The fundamental attribution error is one of the most important rules of psychology. It shows that context is far more important than we are prepared to believe. We like to attribute outcomes to our personal character and traits (at least the good ones) and too often overlook the role that context and chance play in shaping outcomes. Of course, when outcomes are bad we immediately blame the situation rather than our individual decisions. Studies of personality traits usually show very weak relationships between such traits and real behaviours, because context is more important than the individual.
Reciprocity is a powerful human instinct. For example, a restaurant changed the usual practice of having a basket of mints near the exit, by leaving a mint for each diner with the bill. This simple act led to a small increase in tips (3.3%). In a separate experiment two mints were given with the bill instead of one, and tips then increased by over 14% (for just two penny’s worth of sweets). Consider how you can give social proof, share norms and examples, provide ‘authoritative’ advice or develop rituals and interactions that people want to copy.
Follow the crowd.
Make yourself AVAILABLE
We pay more attention to information that is “top of mind”. This can be because the outcome is more vivid as in estimating the risk of travelling by plane versus driving your car. It can also reflect different in immediate benefits versus long-term benefits, as in how we evaluate the importance of diet and exercise. Daniel Kahneman writes that, “People tend to assess the relative importance of issues by the ease with which they are retrieved from memory – and this is largely determined by the extent of coverage in the media.”
The availability heuristic means that we are more likely to purchase items that appear more “scarce”. For example, an infomercial changed a few words and caused a huge increase in the number of people who called and purchased a product. The change was from “Operators are waiting, please call now” to “If operators are busy, please call again”. Although this might imply a frustrating time calling to get through, it also implied that many other people were doing the very same thing, along with an increased chance of “missing out.
To harness this mental availability, understand the role of self-control in behaviour along with the short and long-term consequences. Harness impulsivity when it helps and make outcomes vivid and immediate. Good marketing is all about physical and mental availability. Also consider the difference between experience and memory, and the relative importance of highs and lows in shaping our memory of experience rather than the duration of the experience.
Stay top of mind.
Keep it PERSONAL
All of us like to maintain a positive perspective on ourselves, even when we have competing drives or contradictory behaviours and beliefs. This is one of the reasons why cognitive dissonance is such an important issue in psychology. It’s also why we are always hopelessly over-confident in the future and our own abilities to shape events. Our evolutionary history is also responsible for shaping our aversion to losses, which have more than twice the psychological impact of equivalent gains.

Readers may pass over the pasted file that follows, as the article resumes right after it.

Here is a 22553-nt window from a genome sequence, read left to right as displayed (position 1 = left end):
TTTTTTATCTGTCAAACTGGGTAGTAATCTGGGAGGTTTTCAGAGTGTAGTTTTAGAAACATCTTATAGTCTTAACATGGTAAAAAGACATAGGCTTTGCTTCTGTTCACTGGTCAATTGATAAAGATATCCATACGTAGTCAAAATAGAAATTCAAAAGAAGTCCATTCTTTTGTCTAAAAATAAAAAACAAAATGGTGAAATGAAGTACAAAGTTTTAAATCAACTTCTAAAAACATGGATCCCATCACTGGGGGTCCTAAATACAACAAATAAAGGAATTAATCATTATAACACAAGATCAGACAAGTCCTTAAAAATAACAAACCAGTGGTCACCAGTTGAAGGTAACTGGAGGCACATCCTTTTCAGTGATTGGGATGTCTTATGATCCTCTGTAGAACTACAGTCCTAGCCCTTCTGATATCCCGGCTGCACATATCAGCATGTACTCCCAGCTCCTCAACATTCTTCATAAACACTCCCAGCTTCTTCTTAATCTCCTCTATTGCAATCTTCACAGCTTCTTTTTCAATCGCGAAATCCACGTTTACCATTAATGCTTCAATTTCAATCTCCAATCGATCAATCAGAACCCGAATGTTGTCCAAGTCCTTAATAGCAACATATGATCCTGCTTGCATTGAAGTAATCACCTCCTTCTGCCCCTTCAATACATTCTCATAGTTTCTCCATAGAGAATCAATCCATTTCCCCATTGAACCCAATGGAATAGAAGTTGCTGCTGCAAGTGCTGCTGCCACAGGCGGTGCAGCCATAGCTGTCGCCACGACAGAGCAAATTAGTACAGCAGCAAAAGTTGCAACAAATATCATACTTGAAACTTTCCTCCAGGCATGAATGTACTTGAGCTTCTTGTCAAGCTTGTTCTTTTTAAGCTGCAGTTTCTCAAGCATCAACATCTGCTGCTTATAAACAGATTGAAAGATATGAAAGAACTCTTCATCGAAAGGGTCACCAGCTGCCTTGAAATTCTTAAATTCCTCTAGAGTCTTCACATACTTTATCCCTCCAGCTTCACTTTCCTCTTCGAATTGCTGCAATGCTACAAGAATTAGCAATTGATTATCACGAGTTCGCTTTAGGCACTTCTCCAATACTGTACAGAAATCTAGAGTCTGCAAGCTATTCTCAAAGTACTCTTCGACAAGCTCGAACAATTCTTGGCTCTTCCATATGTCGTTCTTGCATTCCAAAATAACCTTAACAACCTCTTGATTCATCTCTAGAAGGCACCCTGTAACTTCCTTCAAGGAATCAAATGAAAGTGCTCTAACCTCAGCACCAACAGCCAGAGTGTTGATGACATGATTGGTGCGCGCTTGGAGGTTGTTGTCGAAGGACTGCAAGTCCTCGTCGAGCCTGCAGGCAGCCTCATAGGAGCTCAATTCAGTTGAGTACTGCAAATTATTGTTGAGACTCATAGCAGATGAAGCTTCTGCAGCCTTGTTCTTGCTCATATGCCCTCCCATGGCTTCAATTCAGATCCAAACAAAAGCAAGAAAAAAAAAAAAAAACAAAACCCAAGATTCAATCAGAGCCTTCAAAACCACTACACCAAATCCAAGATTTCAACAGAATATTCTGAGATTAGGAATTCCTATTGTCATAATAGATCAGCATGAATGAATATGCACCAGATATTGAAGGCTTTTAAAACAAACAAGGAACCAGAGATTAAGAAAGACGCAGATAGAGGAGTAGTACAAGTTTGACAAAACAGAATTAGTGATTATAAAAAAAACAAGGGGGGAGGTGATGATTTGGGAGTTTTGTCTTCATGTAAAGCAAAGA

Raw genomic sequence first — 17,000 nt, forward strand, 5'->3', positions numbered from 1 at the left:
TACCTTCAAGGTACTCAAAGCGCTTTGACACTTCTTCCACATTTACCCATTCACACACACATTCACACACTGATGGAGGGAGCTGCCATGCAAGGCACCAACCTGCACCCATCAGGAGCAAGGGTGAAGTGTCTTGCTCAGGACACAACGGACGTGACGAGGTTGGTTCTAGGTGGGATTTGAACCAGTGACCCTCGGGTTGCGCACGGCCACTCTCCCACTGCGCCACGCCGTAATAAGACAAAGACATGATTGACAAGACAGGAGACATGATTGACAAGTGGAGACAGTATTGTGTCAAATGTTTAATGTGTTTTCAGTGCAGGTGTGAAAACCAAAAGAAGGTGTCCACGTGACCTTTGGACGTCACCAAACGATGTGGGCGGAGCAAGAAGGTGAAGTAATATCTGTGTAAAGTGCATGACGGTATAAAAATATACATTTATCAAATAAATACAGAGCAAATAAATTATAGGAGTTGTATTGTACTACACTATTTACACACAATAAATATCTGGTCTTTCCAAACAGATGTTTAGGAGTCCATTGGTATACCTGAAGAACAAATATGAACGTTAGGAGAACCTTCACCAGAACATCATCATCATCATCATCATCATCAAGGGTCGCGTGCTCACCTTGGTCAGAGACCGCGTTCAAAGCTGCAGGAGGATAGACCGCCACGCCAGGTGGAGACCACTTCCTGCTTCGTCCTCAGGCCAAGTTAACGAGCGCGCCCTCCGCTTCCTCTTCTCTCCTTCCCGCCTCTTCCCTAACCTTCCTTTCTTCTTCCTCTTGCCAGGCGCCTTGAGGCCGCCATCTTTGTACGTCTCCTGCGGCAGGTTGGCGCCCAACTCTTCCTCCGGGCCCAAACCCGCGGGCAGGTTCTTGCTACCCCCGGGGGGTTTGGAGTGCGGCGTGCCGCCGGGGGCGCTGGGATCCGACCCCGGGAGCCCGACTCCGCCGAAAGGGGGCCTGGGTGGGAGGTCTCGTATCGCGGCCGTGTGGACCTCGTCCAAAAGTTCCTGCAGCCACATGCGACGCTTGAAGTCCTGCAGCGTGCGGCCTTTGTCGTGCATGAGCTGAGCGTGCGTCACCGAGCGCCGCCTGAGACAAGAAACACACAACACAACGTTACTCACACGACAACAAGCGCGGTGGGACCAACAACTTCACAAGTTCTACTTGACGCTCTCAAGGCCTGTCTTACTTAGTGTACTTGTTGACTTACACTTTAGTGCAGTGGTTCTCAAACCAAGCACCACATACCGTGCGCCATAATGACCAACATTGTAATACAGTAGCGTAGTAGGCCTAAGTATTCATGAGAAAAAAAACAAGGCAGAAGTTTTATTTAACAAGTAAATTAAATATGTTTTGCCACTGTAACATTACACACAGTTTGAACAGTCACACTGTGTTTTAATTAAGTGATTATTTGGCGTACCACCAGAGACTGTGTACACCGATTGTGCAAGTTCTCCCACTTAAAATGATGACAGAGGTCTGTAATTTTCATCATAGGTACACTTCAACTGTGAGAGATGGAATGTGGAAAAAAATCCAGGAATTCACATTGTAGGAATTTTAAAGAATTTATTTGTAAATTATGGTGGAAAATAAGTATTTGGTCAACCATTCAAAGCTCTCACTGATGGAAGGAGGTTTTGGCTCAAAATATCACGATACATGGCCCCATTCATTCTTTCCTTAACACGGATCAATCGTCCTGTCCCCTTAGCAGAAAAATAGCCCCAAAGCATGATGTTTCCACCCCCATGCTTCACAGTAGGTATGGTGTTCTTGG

The desire to feel consistent means that public commitments can be used to shape future behaviours and increase the likelihood of desired behaviours being followed. In one study of a doctor’s office, it was found that simply asking patients to read back the details of their appointment on the phone led to a modest decrease in no-shows. When receptionists asked patients to write down the details of appointments on cards, instead of writing it themselves, no-shows decreased by a impressive 18%, saving even more time and money.
To leverage the principle of making things personal, understand what your customer has to lose in terms of time, money, status or effort. You can use guarantees, loyalty initiatives and starter points to encourage desired behaviours. And remember that a small initial commitment can lead to bigger things later.
Get customers engaged.
Create a PATTERN
Our brains are constantly seeking patterns in the world and are strongly influenced by our anticipation of events, often shaped by first impressions. Daniel Kahneman wisely wrote that, “Intuition is nothing more and nothing less than recognition”. Patterns come in the form of evaluating based on past and not on present chances, focusing on price or value but not both, the human need for stories, the power of placebo and the importance of framing information.
The use of rhymes shows how patterns can be created (increasing mental availability). Many proverbs and nursery rhymes use rhyming couplets, which are believed to be more accurate and truthful than information with similar meaning but without a rhyme. Perhaps one of the most famous uses of rhyme is in the OJ Simpson trial (“If the gloves don’t fit, you must acquit”). Rhymes have greater processing fluency in the brain and are more likely to be remembered and feel familiar. Musical jingles really do work and patterns and primes can be created and used through the other senses too.
To harness patterns, manage first impressions for long-term impact (for example, by using packaging to create a wow). Also understand the context of decision-making and consider how you can change the context to encourage desired behaviours. Think about how you can sequence choices deliberately in terms of price, size or other features in order to “frame” decision-making, just as estate agents do. And most importantly, identify which sensory impressions are likely to prime the right expectations.
Choose your frame wisely.
Behaviour change in a SNAPP
In summary, there are five key themes that lie behind the majority of the behavioural triggers and barriers that can help or hinder behaviour change:
- Keep it simple
- Follow social norms
- Make yourself available
- Keep it personal
- Create a pattern
If you want to change behaviour, make it a SNAPP decision.